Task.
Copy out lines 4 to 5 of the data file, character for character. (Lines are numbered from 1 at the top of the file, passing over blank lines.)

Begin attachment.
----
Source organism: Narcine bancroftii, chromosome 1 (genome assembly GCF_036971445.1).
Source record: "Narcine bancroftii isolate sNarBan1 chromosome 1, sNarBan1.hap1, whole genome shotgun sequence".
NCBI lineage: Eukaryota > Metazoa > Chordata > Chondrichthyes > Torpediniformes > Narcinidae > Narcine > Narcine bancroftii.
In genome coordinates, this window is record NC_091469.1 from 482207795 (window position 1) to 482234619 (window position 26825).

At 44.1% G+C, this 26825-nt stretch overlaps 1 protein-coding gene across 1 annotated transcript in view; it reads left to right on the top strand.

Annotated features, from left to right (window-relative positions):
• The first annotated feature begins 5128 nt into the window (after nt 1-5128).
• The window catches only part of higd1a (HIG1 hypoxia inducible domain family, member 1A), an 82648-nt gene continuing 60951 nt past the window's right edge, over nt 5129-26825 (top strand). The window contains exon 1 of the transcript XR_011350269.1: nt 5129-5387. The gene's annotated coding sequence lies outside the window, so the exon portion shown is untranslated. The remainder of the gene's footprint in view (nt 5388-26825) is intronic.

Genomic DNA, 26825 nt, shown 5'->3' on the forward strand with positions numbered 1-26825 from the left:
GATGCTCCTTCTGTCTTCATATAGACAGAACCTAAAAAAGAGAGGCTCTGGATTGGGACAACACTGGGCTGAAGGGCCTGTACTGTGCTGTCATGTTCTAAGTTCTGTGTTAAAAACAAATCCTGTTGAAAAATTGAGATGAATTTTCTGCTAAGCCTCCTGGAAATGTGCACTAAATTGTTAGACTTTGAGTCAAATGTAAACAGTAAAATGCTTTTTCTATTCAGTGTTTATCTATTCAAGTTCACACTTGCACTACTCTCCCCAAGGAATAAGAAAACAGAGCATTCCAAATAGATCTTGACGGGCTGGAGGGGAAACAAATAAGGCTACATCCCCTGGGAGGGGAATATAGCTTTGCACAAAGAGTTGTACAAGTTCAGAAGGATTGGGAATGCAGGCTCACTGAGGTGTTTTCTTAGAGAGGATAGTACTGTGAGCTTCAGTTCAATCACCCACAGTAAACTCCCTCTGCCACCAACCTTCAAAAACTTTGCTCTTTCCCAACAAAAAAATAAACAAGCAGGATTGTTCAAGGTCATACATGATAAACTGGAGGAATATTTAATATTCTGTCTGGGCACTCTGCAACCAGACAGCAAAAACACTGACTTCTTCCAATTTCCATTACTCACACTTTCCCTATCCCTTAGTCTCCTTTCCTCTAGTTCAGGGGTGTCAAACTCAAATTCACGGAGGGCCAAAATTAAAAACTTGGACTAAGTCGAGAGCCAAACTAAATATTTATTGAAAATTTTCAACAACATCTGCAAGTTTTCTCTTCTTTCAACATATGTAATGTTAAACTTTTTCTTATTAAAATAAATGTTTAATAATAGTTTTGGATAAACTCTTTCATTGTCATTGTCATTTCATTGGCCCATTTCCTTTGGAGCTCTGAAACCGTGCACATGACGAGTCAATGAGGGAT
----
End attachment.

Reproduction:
In genome coordinates, this window is record NC_091469.1 from 482207795 (window position 1) to 482234619 (window position 26825).

At 44.1% G+C, this 26825-nt stretch overlaps 1 protein-coding gene across 1 annotated transcript in view; it reads left to right on the top strand.